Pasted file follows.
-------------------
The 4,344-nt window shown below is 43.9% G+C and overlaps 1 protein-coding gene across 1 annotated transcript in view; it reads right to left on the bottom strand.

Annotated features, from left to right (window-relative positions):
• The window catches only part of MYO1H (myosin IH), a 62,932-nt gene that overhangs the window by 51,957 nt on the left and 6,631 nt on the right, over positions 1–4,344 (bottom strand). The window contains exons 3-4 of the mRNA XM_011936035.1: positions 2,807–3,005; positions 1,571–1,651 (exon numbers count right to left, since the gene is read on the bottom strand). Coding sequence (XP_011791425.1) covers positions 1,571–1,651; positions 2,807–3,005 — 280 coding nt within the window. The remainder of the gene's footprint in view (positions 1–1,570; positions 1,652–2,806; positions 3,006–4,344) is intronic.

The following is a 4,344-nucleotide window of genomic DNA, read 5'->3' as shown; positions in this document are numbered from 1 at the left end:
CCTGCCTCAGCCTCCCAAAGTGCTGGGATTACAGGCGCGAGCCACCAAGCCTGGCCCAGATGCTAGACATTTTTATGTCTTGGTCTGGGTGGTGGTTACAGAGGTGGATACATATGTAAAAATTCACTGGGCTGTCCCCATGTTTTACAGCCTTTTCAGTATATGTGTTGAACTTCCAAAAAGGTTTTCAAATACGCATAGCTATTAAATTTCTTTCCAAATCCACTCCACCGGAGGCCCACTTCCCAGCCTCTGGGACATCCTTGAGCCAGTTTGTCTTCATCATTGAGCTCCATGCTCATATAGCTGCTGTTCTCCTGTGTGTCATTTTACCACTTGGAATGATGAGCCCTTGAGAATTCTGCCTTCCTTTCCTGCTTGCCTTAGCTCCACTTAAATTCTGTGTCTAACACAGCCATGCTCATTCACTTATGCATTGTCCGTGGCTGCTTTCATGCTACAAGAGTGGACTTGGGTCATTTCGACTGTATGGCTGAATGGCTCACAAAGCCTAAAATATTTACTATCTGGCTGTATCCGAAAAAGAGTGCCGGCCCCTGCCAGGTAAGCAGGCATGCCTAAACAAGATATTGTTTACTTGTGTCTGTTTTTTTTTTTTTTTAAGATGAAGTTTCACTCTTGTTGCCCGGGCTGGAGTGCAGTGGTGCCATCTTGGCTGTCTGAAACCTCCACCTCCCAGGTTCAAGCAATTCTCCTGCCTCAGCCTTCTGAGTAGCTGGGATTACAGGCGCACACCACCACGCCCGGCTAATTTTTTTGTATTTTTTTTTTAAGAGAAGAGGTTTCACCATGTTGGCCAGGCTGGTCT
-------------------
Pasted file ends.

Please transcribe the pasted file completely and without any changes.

The 4,344-nt window shown below is 43.9% G+C and overlaps 1 protein-coding gene across 1 annotated transcript in view; it reads right to left on the bottom strand.

Annotated features, from left to right (window-relative positions):
• The window catches only part of MYO1H (myosin IH), a 62,932-nt gene that overhangs the window by 51,957 nt on the left and 6,631 nt on the right, over positions 1–4,344 (bottom strand). The window contains exons 3-4 of the mRNA XM_011936035.1: positions 2,807–3,005; positions 1,571–1,651 (exon numbers count right to left, since the gene is read on the bottom strand). Coding sequence (XP_011791425.1) covers positions 1,571–1,651; positions 2,807–3,005 — 280 coding nt within the window. The remainder of the gene's footprint in view (positions 1–1,570; positions 1,652–2,806; positions 3,006–4,344) is intronic.

The following is a 4,344-nucleotide window of genomic DNA, read 5'->3' as shown; positions in this document are numbered from 1 at the left end:
CCTGCCTCAGCCTCCCAAAGTGCTGGGATTACAGGCGCGAGCCACCAAGCCTGGCCCAGATGCTAGACATTTTTATGTCTTGGTCTGGGTGGTGGTTACAGAGGTGGATACATATGTAAAAATTCACTGGGCTGTCCCCATGTTTTACAGCCTTTTCAGTATATGTGTTGAACTTCCAAAAAGGTTTTCAAATACGCATAGCTATTAAATTTCTTTCCAAATCCACTCCACCGGAGGCCCACTTCCCAGCCTCTGGGACATCCTTGAGCCAGTTTGTCTTCATCATTGAGCTCCATGCTCATATAGCTGCTGTTCTCCTGTGTGTCATTTTACCACTTGGAATGATGAGCCCTTGAGAATTCTGCCTTCCTTTCCTGCTTGCCTTAGCTCCACTTAAATTCTGTGTCTAACACAGCCATGCTCATTCACTTATGCATTGTCCGTGGCTGCTTTCATGCTACAAGAGTGGACTTGGGTCATTTCGACTGTATGGCTGAATGGCTCACAAAGCCTAAAATATTTACTATCTGGCTGTATCCGAAAAAGAGTGCCGGCCCCTGCCAGGTAAGCAGGCATGCCTAAACAAGATATTGTTTACTTGTGTCTGTTTTTTTTTTTTTTTAAGATGAAGTTTCACTCTTGTTGCCCGGGCTGGAGTGCAGTGGTGCCATCTTGGCTGTCTGAAACCTCCACCTCCCAGGTTCAAGCAATTCTCCTGCCTCAGCCTTCTGAGTAGCTGGGATTACAGGCGCACACCACCACGCCCGGCTAATTTTTTTGTATTTTTTTTTTAAGAGAAGAGGTTTCACCATGTTGGCCAGGCTGGTCT